The Food and Agricultural Organization of the United Nations published an audio article about using geospatial data, including Landsat, to monitor would agriculture on soundcloud.
Coastal ecosystems are some of Earth’s most biologically diverse environments, especially coastal mangrove forests. Dr. Lagomasino uses Earth observing data to study these vital biomes.
Study of two metro areas finds where parks, trees and other green spaces are located.
NASA has funded four projects to create new, virtual portals to share a wealth of biodiversity information with land stewards around the world.
Dr. Eric Bullock uses Earth observation data to explore the consequences of land use and land cover change in high biodiversity areas.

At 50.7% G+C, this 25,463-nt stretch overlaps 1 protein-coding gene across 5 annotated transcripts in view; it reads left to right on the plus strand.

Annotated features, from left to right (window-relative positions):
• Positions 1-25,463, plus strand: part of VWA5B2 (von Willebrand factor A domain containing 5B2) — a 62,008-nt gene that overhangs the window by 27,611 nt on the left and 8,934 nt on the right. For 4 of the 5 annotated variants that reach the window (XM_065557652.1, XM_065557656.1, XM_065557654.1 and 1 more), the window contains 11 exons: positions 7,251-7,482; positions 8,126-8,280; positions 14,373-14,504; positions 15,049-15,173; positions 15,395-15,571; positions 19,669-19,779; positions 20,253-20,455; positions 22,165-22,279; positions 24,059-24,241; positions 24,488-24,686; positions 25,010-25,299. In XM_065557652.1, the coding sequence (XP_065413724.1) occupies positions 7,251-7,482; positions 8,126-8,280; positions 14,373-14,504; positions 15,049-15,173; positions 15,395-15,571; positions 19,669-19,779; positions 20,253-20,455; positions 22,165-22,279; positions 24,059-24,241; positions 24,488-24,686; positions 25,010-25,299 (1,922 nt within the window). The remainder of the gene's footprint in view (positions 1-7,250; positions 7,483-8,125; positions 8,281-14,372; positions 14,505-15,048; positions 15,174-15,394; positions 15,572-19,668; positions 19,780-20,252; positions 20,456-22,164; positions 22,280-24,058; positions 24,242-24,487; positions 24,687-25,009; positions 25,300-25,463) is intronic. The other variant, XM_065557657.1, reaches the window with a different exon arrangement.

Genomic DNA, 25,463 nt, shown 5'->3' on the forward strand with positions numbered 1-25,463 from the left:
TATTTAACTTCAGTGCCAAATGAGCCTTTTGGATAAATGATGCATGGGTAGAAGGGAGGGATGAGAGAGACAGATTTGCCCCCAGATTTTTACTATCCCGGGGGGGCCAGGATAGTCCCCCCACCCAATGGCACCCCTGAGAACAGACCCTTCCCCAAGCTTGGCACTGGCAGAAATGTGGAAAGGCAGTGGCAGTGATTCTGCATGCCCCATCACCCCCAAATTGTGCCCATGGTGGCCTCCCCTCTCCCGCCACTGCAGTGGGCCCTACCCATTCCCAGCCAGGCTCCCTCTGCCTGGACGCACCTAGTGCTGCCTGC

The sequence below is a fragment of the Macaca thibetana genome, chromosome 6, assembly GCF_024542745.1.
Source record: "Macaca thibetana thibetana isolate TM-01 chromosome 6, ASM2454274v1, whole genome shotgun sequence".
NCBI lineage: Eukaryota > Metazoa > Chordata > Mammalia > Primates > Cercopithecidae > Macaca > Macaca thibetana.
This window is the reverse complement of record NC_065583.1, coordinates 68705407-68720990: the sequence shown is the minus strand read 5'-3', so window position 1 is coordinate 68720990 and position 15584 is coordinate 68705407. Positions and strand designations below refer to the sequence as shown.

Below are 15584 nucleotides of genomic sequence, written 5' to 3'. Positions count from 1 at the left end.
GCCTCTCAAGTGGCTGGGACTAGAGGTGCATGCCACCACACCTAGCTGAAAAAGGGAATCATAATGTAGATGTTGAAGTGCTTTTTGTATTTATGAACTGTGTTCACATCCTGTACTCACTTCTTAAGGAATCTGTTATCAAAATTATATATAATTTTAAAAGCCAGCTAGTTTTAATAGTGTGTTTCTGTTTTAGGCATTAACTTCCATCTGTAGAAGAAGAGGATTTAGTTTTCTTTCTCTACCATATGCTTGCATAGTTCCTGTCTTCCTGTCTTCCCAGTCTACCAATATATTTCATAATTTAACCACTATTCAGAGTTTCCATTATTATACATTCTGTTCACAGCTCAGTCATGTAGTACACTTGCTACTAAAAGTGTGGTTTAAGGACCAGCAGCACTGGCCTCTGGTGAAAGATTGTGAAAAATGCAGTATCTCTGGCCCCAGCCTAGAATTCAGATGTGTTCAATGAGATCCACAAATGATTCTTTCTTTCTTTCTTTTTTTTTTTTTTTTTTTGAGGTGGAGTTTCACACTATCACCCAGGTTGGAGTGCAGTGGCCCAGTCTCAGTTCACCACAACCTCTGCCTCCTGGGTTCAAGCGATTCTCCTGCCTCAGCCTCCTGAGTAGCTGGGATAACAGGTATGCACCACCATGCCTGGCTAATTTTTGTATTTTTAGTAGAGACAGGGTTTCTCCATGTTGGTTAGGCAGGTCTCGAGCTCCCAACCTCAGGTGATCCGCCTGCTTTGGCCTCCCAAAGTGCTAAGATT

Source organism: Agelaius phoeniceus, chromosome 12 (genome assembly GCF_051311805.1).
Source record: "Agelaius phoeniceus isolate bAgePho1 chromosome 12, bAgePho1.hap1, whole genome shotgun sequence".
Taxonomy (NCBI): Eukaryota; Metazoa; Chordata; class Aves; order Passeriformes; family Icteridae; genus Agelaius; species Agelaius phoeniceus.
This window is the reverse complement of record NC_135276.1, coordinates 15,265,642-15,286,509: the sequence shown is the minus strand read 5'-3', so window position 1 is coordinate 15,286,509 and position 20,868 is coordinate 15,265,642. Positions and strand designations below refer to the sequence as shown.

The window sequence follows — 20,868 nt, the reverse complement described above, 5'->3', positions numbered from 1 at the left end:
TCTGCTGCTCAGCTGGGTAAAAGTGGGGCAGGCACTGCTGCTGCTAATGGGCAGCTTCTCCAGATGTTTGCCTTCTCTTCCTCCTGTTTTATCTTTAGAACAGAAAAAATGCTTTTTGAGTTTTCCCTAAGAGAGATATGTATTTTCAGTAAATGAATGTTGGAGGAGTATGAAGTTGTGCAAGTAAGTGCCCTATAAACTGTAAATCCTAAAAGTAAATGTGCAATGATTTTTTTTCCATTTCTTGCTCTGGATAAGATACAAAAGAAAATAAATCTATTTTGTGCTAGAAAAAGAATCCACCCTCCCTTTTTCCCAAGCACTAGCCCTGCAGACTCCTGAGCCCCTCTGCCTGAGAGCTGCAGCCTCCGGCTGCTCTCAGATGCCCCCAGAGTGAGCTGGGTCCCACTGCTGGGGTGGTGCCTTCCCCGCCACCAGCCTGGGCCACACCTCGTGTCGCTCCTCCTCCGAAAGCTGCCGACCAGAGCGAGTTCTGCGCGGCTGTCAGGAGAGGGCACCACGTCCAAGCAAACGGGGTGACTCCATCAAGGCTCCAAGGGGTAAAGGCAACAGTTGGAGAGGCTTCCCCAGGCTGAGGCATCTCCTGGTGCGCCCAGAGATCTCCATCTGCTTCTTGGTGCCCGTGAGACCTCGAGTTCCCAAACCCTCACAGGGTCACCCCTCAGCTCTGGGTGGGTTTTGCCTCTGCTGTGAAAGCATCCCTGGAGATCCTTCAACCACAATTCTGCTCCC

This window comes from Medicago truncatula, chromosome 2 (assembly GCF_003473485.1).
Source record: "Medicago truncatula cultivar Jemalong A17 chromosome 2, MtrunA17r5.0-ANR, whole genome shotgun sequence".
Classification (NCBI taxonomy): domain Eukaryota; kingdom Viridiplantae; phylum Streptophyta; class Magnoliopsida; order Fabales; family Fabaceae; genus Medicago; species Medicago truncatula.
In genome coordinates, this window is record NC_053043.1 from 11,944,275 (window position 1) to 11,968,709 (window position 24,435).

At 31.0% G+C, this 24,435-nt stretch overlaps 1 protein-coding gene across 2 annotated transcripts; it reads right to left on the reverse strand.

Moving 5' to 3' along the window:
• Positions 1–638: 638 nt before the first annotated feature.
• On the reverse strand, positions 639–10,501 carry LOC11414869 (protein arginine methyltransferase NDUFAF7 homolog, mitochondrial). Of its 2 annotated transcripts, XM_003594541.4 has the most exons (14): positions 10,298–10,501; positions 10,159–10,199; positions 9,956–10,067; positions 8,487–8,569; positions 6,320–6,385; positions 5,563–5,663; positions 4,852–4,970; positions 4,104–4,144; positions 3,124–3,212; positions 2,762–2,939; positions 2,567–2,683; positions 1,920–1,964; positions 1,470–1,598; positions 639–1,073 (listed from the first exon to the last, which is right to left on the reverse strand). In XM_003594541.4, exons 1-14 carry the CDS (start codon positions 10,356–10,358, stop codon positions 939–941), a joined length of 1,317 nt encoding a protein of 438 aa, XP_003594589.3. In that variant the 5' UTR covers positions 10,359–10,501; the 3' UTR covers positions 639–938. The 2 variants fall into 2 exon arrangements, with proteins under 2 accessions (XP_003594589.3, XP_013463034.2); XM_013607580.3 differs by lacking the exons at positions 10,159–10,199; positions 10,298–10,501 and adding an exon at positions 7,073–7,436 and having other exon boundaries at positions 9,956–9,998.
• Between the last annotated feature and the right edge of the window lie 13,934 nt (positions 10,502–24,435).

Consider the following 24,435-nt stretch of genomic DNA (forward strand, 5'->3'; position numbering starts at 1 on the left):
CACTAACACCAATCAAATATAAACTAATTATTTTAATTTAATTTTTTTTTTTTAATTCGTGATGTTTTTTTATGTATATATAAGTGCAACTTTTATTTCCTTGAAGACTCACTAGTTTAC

Invasive species cost the U.S. economy approximately $120 billion a year and disrupt the dynamics of ecosystems. Researchers are increasingly using remote sensing to map where invasive species are and where they could spread in order to minimize their damage.
Landsat data (since 1972) is helping scientists Sean Healey and Zhiqiang Yang of the Rocky Mountain Research Station (U.S. Forest Service) study the long-term impact of the May 18, 1980, eruption of Mount St. Helens.
The first NASA/USGS Landsat satellite was launched just two years after the first Earth Day and successive Landsat satellites have been helping us understand our planet ever since.
The 2020 Earth Science Week poster was created as a joint effort between NASA, AmericaView, and USGS and incorporates Landsat imagery to engage with and communicate to the public this year’s American Geological Institute (AGI) theme: “Earth Materials in Our Lives”.